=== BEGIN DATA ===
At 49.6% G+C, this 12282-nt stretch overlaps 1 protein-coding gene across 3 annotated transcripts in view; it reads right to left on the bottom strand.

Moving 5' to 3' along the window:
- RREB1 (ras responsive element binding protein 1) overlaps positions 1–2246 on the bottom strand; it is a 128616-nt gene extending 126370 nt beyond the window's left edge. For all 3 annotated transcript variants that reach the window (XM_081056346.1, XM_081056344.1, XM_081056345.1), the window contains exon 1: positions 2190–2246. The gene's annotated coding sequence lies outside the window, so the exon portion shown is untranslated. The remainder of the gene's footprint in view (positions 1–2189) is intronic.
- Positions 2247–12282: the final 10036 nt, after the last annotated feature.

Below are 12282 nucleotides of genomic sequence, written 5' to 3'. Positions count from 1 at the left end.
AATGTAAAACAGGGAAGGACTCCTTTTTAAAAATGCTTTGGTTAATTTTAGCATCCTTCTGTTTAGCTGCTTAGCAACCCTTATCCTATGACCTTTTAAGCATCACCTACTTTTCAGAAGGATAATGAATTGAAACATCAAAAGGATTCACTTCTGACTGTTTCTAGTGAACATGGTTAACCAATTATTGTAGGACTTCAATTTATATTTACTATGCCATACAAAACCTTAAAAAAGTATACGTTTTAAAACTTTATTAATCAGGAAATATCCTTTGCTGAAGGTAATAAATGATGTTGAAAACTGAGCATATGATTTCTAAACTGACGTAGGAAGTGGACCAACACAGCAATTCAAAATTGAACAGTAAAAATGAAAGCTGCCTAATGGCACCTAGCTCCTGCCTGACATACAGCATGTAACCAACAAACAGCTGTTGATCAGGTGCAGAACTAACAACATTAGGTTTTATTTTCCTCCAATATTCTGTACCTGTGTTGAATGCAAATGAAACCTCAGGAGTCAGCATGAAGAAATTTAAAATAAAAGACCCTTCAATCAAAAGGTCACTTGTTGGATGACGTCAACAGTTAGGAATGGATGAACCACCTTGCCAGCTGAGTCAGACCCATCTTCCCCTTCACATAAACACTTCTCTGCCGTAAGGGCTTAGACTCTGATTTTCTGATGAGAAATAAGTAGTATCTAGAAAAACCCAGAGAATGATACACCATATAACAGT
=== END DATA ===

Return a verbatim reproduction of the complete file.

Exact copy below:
At 49.6% G+C, this 12282-nt stretch overlaps 1 protein-coding gene across 3 annotated transcripts in view; it reads right to left on the bottom strand.

Moving 5' to 3' along the window:
- RREB1 (ras responsive element binding protein 1) overlaps positions 1–2246 on the bottom strand; it is a 128616-nt gene extending 126370 nt beyond the window's left edge. For all 3 annotated transcript variants that reach the window (XM_081056346.1, XM_081056344.1, XM_081056345.1), the window contains exon 1: positions 2190–2246. The gene's annotated coding sequence lies outside the window, so the exon portion shown is untranslated. The remainder of the gene's footprint in view (positions 1–2189) is intronic.
- Positions 2247–12282: the final 10036 nt, after the last annotated feature.

Below are 12282 nucleotides of genomic sequence, written 5' to 3'. Positions count from 1 at the left end.
AATGTAAAACAGGGAAGGACTCCTTTTTAAAAATGCTTTGGTTAATTTTAGCATCCTTCTGTTTAGCTGCTTAGCAACCCTTATCCTATGACCTTTTAAGCATCACCTACTTTTCAGAAGGATAATGAATTGAAACATCAAAAGGATTCACTTCTGACTGTTTCTAGTGAACATGGTTAACCAATTATTGTAGGACTTCAATTTATATTTACTATGCCATACAAAACCTTAAAAAAGTATACGTTTTAAAACTTTATTAATCAGGAAATATCCTTTGCTGAAGGTAATAAATGATGTTGAAAACTGAGCATATGATTTCTAAACTGACGTAGGAAGTGGACCAACACAGCAATTCAAAATTGAACAGTAAAAATGAAAGCTGCCTAATGGCACCTAGCTCCTGCCTGACATACAGCATGTAACCAACAAACAGCTGTTGATCAGGTGCAGAACTAACAACATTAGGTTTTATTTTCCTCCAATATTCTGTACCTGTGTTGAATGCAAATGAAACCTCAGGAGTCAGCATGAAGAAATTTAAAATAAAAGACCCTTCAATCAAAAGGTCACTTGTTGGATGACGTCAACAGTTAGGAATGGATGAACCACCTTGCCAGCTGAGTCAGACCCATCTTCCCCTTCACATAAACACTTCTCTGCCGTAAGGGCTTAGACTCTGATTTTCTGATGAGAAATAAGTAGTATCTAGAAAAACCCAGAGAATGATACACCATATAACAGT